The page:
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Brain systems involved in arithmetic with positive versus negative numbers


  • Margaret M. Gullick,

    Corresponding author
    1. Department of Psychological and Brain Sciences, Dartmouth College, Hanover, New Hampshire
    2. Department of Communication Sciences and Disorders, Northwestern University, Evanston, Illinois
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  • George Wolford

    1. Department of Psychological and Brain Sciences, Dartmouth College, Hanover, New Hampshire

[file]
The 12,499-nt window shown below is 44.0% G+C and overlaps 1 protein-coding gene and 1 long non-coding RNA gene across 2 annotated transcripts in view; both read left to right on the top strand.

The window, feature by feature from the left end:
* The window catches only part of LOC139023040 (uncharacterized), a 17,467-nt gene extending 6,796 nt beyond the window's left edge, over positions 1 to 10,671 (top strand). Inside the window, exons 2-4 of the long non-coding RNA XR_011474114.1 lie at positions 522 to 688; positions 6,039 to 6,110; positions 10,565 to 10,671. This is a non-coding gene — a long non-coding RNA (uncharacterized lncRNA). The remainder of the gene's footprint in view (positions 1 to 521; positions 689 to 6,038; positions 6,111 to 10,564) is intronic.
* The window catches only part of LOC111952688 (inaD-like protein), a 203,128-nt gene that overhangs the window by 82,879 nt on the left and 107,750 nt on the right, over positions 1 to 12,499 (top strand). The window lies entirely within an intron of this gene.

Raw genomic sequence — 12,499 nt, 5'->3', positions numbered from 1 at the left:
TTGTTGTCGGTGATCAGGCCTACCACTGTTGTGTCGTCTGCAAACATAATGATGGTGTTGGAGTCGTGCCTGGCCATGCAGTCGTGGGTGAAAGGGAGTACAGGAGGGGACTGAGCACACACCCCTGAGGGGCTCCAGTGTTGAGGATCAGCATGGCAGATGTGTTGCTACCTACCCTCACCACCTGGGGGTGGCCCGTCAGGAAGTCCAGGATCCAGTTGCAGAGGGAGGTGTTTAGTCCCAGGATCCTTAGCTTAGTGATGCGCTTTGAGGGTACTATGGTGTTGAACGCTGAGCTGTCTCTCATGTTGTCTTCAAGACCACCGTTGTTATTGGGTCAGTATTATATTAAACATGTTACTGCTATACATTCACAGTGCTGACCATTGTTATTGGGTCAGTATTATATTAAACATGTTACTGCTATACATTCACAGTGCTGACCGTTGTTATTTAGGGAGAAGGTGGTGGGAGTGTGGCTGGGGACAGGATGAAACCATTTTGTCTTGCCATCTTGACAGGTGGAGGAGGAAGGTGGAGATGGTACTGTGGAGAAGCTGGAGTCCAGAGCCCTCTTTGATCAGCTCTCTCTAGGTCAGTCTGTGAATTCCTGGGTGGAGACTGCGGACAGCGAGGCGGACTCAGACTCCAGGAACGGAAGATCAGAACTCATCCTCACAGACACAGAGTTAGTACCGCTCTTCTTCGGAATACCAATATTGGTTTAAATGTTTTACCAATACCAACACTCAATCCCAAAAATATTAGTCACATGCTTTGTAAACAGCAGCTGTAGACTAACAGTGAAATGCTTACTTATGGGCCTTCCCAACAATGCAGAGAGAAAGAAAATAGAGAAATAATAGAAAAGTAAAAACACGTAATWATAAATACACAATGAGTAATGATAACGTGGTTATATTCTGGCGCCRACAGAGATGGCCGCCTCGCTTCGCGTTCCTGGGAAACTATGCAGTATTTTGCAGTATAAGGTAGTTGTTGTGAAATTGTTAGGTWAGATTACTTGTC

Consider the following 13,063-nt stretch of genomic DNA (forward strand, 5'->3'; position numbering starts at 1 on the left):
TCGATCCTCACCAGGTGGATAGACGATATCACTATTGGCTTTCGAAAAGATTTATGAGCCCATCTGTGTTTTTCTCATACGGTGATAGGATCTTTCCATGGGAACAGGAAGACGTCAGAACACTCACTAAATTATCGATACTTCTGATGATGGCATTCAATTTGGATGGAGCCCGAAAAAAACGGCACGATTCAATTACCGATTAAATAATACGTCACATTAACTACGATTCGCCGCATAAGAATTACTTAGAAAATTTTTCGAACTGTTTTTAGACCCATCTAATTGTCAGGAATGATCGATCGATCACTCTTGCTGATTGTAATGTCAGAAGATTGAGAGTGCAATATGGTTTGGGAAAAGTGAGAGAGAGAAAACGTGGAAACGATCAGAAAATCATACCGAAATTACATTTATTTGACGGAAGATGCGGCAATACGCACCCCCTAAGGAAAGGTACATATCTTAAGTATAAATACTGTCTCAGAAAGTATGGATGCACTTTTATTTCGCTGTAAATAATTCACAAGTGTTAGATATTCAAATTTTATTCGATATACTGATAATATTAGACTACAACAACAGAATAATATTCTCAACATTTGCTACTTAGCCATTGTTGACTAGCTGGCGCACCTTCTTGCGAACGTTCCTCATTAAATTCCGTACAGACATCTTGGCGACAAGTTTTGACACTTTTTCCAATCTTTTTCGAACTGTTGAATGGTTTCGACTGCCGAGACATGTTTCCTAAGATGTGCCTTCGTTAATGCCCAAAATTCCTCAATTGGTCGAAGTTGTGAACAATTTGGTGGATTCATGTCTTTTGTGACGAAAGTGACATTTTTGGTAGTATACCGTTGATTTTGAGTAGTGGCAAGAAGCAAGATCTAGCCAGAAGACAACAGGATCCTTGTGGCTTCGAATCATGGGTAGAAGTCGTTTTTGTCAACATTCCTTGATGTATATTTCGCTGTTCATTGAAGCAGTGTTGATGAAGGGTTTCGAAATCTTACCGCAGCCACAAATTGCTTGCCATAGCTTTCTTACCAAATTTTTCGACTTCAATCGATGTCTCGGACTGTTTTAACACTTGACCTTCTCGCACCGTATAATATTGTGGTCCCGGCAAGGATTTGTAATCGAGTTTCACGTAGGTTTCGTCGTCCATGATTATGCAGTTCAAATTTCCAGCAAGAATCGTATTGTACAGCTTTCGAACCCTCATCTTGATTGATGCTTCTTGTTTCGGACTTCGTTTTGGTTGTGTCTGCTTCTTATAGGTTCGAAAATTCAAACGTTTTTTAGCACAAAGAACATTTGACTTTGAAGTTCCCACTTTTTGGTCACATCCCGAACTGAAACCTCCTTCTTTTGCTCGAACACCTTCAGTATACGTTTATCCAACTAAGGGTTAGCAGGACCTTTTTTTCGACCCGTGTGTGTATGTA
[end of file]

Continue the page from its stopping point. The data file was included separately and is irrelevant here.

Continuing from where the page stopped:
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Positive number arithmetic is based on combining and separating sets of items, with systematic differences in brain activity in specific regions depending on operation. In contrast, arithmetic with negative numbers involves manipulating abstract values worth less than zero, possibly involving different operation–activity relationships in these regions. Use of procedural arithmetic knowledge, including transformative rules like “minus a negative is plus a positive,” may also differ by operand sign. Here, we examined whether the activity evoked in negative number arithmetic was similar to that seen in positive problems, using region of interest analyses (ROIs) to examine a specific set of brain regions. Negative-operand problems demonstrated a positive-like effect of operation in the inferior parietal lobule with more activity for subtraction than addition, as well as increased activity across operation. Interestingly, while positive-operand problems demonstrated the expected addition > subtraction activity difference in the angular gyrus, negative problems showed a reversed effect, with relatively more activity for subtraction than addition. Negative subtraction problems may be understood after translation to addition via rule, thereby invoking more addition-like activity. Whole-brain analyses showed increased right caudate activity for negative-operand problems across operation, indicating a possible overall increase in usage of procedural rules. Arithmetic with negative numbers may thus shows some operation–activity relationships similar to positive numbers, but may also be affected by strategy. This study examines the flexibility of the mental number system by exploring to what degree the processing of an applied usage of a difficult, abstract mathematical concept is similar to that for positive numbers. Hum Brain Mapp 35:539–551, 2014. © 2012 Wiley Periodicals, Inc.